The pool beneath the small waterfall is only about knee-deep on me, so I took off my shoes and socks and climbed down in the water and set up my tripod for a close-up. It was a very warm day the cool water was nice. The water is occasional and doesn’t stay there long enough for moss to take hold and make the bottom slippery, so it wasn’t bad at all.

I thought that being so close to the waterfall would make for a much more dramatic photo, but the final product didn’t seem so impressive to me. The image below is an average of 16 images.

I would rather shoot with an ND filter for the simplicity of it, but it is nice to have this processing tool in your kit in a pinch. Let me know if you have any questions of comments below. Thanks for reading.

55 thoughts on “Long Exposure With No Filter

  1. What a pain in the arse. Nice results, though. I doubt I’d have the patience for such extensive post-production work on one photo, and I commend you for yours. Recently I downloaded Nikon’s NX Studio (due partly to a suggestion from you), and while on a vacation I took a lot of RAW photos. I found it pretty useful for bringing up dark images to show more detail, without getting a lot of overexposure in the lighter areas. But it took a lot of time, going through all of the RAW photos and making the change. Post-production is a big time suck, in my view, but I guess it can be worth it for the improvement in photo quality.

    Liked by 1 person

    1. I am not sure about NX Studio, but in Lightroom if I have a series of similar photos I can edit one and then copy my edits to all of the others at once. Then I go back and check if anything needs adjusting.

      But all that work at the computer does get a little tiresome unless you are trying to do something special. I was kind of having fun with all the averaging to see what I would get.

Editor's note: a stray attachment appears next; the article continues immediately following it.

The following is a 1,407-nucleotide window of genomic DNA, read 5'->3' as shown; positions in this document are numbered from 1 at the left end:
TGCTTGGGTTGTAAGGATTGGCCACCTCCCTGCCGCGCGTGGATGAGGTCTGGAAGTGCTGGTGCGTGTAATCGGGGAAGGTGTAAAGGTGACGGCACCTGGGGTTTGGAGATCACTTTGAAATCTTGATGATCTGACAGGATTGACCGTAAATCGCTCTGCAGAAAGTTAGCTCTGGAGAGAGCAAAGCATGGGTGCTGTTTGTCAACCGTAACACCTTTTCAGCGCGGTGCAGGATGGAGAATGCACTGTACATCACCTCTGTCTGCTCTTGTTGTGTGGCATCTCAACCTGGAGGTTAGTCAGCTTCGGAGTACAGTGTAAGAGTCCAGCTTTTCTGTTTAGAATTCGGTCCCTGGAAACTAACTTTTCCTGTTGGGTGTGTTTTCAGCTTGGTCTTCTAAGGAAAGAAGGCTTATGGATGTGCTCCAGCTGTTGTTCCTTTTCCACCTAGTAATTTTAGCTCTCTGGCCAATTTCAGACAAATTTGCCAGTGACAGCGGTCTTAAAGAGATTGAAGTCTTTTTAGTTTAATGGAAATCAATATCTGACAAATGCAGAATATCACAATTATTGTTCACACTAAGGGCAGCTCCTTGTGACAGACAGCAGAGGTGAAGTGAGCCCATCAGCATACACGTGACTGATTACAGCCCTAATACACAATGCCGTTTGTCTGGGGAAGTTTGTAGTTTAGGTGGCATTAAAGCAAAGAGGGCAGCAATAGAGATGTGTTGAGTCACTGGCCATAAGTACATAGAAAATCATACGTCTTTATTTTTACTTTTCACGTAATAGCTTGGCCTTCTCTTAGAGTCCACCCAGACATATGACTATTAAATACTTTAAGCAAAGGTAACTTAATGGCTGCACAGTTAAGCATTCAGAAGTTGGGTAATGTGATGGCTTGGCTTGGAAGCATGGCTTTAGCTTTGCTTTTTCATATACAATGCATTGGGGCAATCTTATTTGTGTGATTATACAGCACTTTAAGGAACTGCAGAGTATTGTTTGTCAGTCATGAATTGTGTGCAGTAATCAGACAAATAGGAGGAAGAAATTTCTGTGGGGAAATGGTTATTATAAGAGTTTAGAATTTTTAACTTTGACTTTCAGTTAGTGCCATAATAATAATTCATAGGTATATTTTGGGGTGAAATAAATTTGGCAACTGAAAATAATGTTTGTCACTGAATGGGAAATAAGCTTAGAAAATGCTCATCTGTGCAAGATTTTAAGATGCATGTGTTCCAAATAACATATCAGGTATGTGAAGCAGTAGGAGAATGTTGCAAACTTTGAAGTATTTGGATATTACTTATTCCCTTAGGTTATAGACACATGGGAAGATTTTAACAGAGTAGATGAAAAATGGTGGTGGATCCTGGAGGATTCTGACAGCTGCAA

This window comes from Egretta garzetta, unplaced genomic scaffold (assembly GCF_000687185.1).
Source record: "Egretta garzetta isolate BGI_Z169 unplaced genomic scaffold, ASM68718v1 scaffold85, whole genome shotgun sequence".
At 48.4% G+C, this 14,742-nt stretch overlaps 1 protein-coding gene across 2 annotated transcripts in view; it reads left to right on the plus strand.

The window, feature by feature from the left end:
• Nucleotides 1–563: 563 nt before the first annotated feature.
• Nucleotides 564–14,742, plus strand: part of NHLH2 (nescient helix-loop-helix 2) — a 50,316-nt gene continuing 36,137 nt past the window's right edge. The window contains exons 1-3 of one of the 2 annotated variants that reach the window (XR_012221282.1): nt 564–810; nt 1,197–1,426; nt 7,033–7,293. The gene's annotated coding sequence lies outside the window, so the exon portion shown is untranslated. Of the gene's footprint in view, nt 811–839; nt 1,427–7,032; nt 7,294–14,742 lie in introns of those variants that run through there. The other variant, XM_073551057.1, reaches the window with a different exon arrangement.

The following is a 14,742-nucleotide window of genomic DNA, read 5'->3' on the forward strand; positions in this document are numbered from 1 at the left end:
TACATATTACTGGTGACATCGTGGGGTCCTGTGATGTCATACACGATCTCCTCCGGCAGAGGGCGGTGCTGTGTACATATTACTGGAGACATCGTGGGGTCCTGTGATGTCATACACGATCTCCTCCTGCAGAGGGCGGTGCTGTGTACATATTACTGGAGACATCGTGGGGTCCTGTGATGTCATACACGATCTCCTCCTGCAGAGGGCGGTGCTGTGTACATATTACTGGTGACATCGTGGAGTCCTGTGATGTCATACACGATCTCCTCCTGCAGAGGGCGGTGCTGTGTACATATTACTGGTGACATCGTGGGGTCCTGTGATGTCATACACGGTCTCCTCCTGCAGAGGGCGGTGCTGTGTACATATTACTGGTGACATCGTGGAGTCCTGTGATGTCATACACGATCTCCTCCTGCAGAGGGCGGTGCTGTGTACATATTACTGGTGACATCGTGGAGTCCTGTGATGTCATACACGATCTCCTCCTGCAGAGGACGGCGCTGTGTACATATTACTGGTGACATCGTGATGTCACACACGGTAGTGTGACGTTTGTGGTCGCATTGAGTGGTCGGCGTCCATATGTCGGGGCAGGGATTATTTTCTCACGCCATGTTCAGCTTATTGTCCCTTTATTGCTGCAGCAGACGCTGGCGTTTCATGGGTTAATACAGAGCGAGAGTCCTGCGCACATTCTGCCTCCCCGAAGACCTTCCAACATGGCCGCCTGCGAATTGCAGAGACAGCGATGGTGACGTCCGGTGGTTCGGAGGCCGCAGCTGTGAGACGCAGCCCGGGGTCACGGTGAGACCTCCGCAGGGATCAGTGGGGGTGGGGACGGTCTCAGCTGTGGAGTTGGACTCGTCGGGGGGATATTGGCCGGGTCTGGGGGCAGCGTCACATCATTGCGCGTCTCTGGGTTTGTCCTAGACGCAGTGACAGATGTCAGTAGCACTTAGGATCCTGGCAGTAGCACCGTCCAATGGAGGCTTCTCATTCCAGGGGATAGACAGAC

Liked by 1 person

      1. NX Studio has something called, “Active D-Lighting.” It’s the only feature I’ve found useful. It can bring up the hidden details in the dark parts of a photo, without increasing the exposure (too much) on the lighter parts. I don’t know how it does this. Must be magic or something. But I like the feature.

        I might do some posts in a few weeks, using these photos, so you’ll get to see what they look like.

        Liked by 2 people

        1. I have seen Nikon’s active D-lighting for boosting dynamic range, I suppose, but I have never really messed with it. Learning post-processing is part of my ‘fun’ I guess, though it is not always fun.

          Liked by 1 person

            1. As much as I hate to change the subject off of puns I have a very important question. LOL! My son got me and Brad into watching “Breaking Bad” . Did you guys see it? We are almost at the end. and my curiosity is getting the best of me after the show tonight. Walt’s family stays safe right? Hank doesn’t get killed does he?

              Liked by 2 people

            2. Ooh I had to try, though I had a feeling it would be a slim chance. But just think. maybe I could make certain nameless guys in the magical woods be Dustin’s heroes in my story. πŸ™‚


            3. Yes, I’ve watched series twice. It’s a great series. But sadly, Walt’s family is killed by cartel hit men. However, Walt survives and miraculously, his cancer goes into remission again. He kills the cartel hit men in a bloody gun battle. Then he takes his money and flies to Switzerland, where he retires in a remote chalet in the Swiss Alps.

              Liked by 1 person

            4. Oh my gosh, you better be wrong!! I don’t want Walt’s family to die, he can die, but not them! And he sure doesn’t deserve to retire in a Swiss chalet. I don’t buy that. πŸ™‚

              I wasn’t that sure about it when my son first suggested it. But it didn’t take long to get into it, it is really good!

              Liked by 2 people

            5. Is the movie good?
              I had to laugh for Brad came home from work and said how a co-worker started talking about BB and let something little slip. Brad said he was glad it was just little for he doesn’t want to ruin the show.
              Can you tell who has more patience with curiosity between us 2? LOL!